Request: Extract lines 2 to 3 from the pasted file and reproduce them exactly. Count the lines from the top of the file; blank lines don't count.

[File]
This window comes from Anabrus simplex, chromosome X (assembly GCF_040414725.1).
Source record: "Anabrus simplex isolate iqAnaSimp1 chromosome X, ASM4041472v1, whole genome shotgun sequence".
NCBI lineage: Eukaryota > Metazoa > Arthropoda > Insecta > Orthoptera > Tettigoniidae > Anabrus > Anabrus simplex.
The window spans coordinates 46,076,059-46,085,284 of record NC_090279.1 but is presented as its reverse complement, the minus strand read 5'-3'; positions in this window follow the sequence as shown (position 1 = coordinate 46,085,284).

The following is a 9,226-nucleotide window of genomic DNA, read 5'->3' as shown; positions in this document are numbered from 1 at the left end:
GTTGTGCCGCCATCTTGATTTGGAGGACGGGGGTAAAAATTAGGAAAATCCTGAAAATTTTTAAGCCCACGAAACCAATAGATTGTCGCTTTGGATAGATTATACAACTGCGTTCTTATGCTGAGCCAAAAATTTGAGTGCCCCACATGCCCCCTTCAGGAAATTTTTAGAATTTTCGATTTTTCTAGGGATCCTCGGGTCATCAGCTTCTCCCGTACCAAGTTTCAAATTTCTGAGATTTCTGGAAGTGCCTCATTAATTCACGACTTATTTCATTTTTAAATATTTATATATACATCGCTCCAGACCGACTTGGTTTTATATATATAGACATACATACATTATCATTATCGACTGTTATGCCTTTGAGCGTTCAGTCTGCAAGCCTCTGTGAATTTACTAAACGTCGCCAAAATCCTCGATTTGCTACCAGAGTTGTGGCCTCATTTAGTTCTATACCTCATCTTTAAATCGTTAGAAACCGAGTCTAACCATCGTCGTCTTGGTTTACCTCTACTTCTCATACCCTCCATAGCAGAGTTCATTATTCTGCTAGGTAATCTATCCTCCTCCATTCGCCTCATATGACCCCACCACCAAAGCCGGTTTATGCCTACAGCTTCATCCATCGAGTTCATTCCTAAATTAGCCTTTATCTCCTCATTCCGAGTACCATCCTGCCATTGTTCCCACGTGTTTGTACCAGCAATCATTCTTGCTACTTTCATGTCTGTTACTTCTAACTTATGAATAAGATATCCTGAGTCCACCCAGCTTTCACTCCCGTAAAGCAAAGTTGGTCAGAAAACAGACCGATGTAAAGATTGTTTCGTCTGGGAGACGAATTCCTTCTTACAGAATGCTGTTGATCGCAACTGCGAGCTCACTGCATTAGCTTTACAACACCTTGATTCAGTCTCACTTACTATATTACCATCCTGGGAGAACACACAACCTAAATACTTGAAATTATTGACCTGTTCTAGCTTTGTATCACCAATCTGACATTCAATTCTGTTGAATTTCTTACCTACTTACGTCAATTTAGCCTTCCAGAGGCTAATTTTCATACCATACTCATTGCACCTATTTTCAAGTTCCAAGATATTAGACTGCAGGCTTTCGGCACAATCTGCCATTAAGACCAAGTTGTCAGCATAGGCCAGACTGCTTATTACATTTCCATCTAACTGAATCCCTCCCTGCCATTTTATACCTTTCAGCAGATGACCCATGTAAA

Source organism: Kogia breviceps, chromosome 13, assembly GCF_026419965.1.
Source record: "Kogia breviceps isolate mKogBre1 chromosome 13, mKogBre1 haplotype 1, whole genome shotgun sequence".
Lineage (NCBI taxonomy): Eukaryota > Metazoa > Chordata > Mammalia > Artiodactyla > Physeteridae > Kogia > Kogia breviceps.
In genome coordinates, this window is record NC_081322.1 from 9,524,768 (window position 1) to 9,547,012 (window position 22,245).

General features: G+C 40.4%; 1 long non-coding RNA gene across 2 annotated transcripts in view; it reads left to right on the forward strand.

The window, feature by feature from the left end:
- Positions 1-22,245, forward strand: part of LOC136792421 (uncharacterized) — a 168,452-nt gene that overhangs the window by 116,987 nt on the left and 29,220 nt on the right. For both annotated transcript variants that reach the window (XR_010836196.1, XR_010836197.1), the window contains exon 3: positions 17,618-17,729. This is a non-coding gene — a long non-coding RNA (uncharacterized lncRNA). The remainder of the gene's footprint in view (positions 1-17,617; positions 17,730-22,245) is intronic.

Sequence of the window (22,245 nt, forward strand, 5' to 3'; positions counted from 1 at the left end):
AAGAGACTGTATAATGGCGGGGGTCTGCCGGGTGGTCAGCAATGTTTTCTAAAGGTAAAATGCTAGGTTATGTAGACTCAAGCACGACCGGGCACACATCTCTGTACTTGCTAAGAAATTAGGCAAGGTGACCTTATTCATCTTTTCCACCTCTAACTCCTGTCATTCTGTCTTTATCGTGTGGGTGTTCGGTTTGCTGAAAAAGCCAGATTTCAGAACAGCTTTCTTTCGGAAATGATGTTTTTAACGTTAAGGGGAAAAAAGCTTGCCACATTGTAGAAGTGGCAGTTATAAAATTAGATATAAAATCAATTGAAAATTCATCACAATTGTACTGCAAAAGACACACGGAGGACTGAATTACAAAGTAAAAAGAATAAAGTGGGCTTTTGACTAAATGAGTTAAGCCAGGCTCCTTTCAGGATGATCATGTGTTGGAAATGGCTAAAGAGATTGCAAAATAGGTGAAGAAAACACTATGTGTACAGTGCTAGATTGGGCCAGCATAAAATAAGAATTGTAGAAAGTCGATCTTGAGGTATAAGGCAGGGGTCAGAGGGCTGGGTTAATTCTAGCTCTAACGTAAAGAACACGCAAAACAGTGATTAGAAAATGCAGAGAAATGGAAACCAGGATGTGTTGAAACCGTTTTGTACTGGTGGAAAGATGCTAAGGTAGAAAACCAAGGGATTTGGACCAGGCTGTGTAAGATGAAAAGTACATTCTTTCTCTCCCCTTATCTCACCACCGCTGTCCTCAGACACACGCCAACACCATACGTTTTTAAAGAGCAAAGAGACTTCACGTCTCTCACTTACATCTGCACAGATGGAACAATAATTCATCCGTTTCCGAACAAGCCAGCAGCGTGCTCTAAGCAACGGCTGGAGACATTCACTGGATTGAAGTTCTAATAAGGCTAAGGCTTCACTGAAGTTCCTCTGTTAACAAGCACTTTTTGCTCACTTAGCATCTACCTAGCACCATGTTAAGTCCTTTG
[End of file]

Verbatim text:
Source record: "Anabrus simplex isolate iqAnaSimp1 chromosome X, ASM4041472v1, whole genome shotgun sequence".
NCBI lineage: Eukaryota > Metazoa > Arthropoda > Insecta > Orthoptera > Tettigoniidae > Anabrus > Anabrus simplex.